Reimagining American Community

Warning: Mild spoilers below. I also feel compelled to state that this movie is rated R, and for good reason. That is to say, I’m not encouraging anyone to watch this movie with their children, for the same reason that I wouldn’t encourage anyone to watch Christ being crucified with their children. There are realities in life that, although they are Christian, are meant only for the mature. This movie is one of them.

To start, we might ask: What makes a movie “Christian?” Obviously it takes more than the incorporation of Judeo-Christian narratives into the plot. Otherwise we could include the recent Noah in the category, which, although it was clear that the man who wrote it had reflected more deeply on his subject than most Christians, was simply not a movie concerned with conveying the message of the Gospel.

Even further from the mark than Noah was the recent, highly praised, pat-on-the-back-for-middle-class-Christian-Americans: God’s Not Dead. That tall glass of rationalistic-sentimentalist Kool-Aid was a very enjoyable experience for a specific crowd. However, judging from both its praises and its criticisms, it specialized in the glorification of the American martyr complex, in which the “persecuted” guy really loses nothing more than a good-looking girlfriend. As for pain, he suffers little more than some ostracism, which is something experienced more often and more deeply by the fat kid you made fun of in school. But he was “witnessing for Christ,” so that made it different, I guess. In the end he is more than compensated with glorious victory (something the fat kid may never have): the bad guy repents, the good guy wins, and everyone gets an onslaught of warm fuzzies.

So what’s so wrong with that? Nothing, I suppose, if you just want to feel good–to be “uplifted.” But if you want a depiction of the Christian life as lived by Christ and as it actually is in our world today, you are nowhere close. The Apostle Peter did not win in the end; neither did Paul; neither have countless other Christians who’ve been beaten, bruised, immersed in vice, and left with no sign of victory before their last moments on earth. I’m not only talking about martyrs, but even the common man who breaks his back all his life with nothing to show and dying poor.

Needless to say, I have not seen much recognizable “Christian-ness” in modern Christian film-making.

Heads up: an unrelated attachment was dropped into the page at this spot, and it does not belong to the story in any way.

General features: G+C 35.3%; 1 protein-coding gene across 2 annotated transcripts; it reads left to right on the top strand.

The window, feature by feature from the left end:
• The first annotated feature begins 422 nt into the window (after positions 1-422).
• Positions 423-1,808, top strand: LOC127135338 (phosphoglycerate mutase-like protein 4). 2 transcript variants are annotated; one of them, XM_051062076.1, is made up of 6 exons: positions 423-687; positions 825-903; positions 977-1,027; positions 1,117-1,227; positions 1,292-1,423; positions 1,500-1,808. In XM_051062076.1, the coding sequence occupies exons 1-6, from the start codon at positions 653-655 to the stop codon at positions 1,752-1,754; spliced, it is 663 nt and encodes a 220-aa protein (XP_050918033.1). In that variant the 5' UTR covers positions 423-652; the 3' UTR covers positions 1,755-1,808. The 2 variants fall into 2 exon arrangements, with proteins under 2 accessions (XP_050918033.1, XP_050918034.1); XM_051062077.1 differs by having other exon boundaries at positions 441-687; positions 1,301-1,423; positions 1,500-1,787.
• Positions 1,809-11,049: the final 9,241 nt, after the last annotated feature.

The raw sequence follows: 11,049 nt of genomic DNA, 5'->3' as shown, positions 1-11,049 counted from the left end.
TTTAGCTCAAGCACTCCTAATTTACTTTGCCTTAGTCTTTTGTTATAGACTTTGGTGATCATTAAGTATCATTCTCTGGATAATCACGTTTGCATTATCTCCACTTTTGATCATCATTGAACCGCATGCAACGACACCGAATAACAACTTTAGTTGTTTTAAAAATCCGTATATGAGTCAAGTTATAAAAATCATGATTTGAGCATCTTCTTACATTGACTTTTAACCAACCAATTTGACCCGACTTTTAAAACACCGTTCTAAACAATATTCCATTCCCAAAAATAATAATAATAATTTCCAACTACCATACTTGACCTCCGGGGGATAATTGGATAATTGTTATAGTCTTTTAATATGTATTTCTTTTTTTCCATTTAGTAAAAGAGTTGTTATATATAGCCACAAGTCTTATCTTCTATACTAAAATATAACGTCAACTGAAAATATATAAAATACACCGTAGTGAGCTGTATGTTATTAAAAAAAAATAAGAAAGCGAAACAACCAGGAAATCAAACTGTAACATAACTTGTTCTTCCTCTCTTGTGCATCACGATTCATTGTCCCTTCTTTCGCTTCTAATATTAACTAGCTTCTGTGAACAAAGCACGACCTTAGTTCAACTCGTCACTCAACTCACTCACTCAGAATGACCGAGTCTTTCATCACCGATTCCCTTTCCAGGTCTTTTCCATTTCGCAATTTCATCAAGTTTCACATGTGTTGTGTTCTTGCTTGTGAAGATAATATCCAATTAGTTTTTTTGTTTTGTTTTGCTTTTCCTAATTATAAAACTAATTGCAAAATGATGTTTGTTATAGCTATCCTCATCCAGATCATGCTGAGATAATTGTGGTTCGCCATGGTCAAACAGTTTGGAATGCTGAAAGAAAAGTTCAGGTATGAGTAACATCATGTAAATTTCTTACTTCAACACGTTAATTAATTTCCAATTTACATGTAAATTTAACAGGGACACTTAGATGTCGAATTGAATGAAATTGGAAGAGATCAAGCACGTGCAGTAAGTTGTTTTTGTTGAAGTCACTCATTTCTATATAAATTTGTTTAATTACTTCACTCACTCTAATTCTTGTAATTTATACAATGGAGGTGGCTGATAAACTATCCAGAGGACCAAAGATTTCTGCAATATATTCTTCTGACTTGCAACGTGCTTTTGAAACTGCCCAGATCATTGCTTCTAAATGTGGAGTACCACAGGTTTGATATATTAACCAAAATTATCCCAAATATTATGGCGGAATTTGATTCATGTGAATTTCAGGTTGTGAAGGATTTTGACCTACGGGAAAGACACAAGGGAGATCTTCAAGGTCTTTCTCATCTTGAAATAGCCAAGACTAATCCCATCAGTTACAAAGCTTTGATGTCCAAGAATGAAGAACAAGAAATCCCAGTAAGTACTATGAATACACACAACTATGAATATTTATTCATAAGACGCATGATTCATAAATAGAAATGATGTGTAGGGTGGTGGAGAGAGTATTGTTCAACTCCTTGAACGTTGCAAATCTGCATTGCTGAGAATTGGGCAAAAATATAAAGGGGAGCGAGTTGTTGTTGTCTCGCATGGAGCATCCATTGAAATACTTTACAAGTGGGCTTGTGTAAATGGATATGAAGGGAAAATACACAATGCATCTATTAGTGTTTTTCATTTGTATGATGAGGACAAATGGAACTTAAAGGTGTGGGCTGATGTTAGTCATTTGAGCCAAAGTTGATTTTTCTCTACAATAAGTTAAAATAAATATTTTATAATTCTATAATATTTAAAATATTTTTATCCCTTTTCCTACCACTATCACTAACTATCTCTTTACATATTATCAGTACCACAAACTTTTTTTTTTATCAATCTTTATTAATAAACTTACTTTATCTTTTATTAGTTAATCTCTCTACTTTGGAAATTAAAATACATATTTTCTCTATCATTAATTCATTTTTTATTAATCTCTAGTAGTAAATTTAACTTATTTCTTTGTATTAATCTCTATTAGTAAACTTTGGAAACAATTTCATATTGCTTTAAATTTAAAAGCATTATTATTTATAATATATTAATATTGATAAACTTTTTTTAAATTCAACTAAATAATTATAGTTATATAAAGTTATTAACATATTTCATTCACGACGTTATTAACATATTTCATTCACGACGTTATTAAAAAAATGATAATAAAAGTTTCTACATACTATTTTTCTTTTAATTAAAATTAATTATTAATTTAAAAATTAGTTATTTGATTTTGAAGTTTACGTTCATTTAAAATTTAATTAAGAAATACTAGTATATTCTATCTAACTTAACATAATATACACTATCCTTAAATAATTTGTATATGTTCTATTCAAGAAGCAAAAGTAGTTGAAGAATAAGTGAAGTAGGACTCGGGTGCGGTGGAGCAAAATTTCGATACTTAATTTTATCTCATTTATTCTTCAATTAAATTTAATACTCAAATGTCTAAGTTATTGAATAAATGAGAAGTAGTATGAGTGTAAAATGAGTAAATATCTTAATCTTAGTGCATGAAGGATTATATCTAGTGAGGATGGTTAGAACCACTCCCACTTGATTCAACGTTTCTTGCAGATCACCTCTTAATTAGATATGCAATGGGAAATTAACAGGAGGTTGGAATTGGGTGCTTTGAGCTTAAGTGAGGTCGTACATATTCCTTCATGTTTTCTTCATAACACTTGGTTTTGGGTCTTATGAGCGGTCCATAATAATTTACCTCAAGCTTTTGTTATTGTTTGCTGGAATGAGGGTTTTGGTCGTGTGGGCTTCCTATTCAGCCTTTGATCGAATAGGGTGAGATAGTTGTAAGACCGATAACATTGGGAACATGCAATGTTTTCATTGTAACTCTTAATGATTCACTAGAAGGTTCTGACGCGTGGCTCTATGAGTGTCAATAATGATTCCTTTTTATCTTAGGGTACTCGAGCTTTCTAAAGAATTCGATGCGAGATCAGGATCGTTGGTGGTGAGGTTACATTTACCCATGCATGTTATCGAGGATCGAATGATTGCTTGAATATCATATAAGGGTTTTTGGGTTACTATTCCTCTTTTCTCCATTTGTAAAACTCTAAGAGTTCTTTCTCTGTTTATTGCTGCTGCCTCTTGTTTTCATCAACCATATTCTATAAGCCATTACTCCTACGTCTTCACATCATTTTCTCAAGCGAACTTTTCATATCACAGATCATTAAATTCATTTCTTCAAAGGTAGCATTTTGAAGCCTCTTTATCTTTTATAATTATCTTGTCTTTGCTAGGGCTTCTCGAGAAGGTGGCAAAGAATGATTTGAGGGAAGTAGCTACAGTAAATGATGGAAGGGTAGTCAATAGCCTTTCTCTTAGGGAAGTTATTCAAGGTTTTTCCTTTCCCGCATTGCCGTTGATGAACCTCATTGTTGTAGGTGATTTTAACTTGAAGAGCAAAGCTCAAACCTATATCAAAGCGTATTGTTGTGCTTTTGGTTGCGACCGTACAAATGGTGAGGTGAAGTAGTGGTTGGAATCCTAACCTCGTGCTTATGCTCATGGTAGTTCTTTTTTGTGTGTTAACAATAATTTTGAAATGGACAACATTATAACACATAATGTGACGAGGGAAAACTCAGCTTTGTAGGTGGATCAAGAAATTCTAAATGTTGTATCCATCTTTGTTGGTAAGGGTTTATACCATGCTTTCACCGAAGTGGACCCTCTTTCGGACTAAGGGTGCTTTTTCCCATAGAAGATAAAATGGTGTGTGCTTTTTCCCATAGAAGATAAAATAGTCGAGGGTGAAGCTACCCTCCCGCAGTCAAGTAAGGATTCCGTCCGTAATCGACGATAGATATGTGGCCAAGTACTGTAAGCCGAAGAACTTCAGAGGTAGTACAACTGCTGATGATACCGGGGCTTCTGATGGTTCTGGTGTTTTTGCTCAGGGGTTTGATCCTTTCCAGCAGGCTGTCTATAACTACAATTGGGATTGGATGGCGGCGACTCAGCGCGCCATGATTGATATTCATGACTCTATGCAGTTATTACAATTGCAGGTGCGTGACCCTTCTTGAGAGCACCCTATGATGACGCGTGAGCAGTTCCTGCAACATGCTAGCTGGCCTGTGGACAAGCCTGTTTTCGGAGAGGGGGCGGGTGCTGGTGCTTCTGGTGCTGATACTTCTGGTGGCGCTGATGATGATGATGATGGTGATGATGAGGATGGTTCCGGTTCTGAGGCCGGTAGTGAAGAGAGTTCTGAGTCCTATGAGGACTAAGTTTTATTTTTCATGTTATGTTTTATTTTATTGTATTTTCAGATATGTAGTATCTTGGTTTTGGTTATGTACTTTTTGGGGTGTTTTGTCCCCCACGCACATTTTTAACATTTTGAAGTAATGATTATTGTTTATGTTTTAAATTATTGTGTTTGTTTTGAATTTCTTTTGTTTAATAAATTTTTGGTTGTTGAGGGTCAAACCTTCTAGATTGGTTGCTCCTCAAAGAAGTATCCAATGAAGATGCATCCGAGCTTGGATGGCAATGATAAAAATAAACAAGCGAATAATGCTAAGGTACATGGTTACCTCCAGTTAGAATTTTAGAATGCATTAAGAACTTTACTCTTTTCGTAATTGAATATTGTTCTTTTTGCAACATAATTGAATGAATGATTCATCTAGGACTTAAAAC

To point out the most obvious problem, the Christian story – from Christ’s own death to the unpleasant happenings in the book of Revelation – does not have a happy ending in the temporal sense. To live as a Christian is, to quote Tolkien, to live out the “long defeat.” He said in a letter:

I do not expect ‘history’ to be anything but a ‘long defeat’— though it contains (and in legend may contain more clearly and movingly) some samples or glimpses of final victory.

He says the same thing through one of his characters in The Lord of the Rings: “Through the ages of the world we have fought the long defeat.” Christ, if we speak of his life, fought the long defeat. He knew it was coming, and he accepted it as the lamb to the slaughter.

No one had warm fuzzies at Golgotha. The bad guys won. Yeah, sure, we can talk about how the Savior rose again on the third day, conquered sin and death and opened the doors for the faithful to enter Paradise. So what? Glory abounds, and we will rejoice in it; but the glory came after rejection by friends and neighbors, after temptation in the desert, after hunger, flogging, crucifixion, death. It came after defeat. In short: Christ went to Heaven by going through Hell (both literally and metaphorically).

How does God’s Not Dead prepare the Christian for something like this? Unless of course a jeering professor, a skeptical group of peers, and the loss of a pretty girl are equivalents to the Christ-life. How does it convey to non-believers, which is really the more important thing, the profound ugliness of sin? The fact that it doesn’t do this, and doesn’t seem to care that it doesn’t do this, but rather tells non-believers that “their argument is invalid” and that Christians are in fact the smart ones, shows us that its intent was something quite different.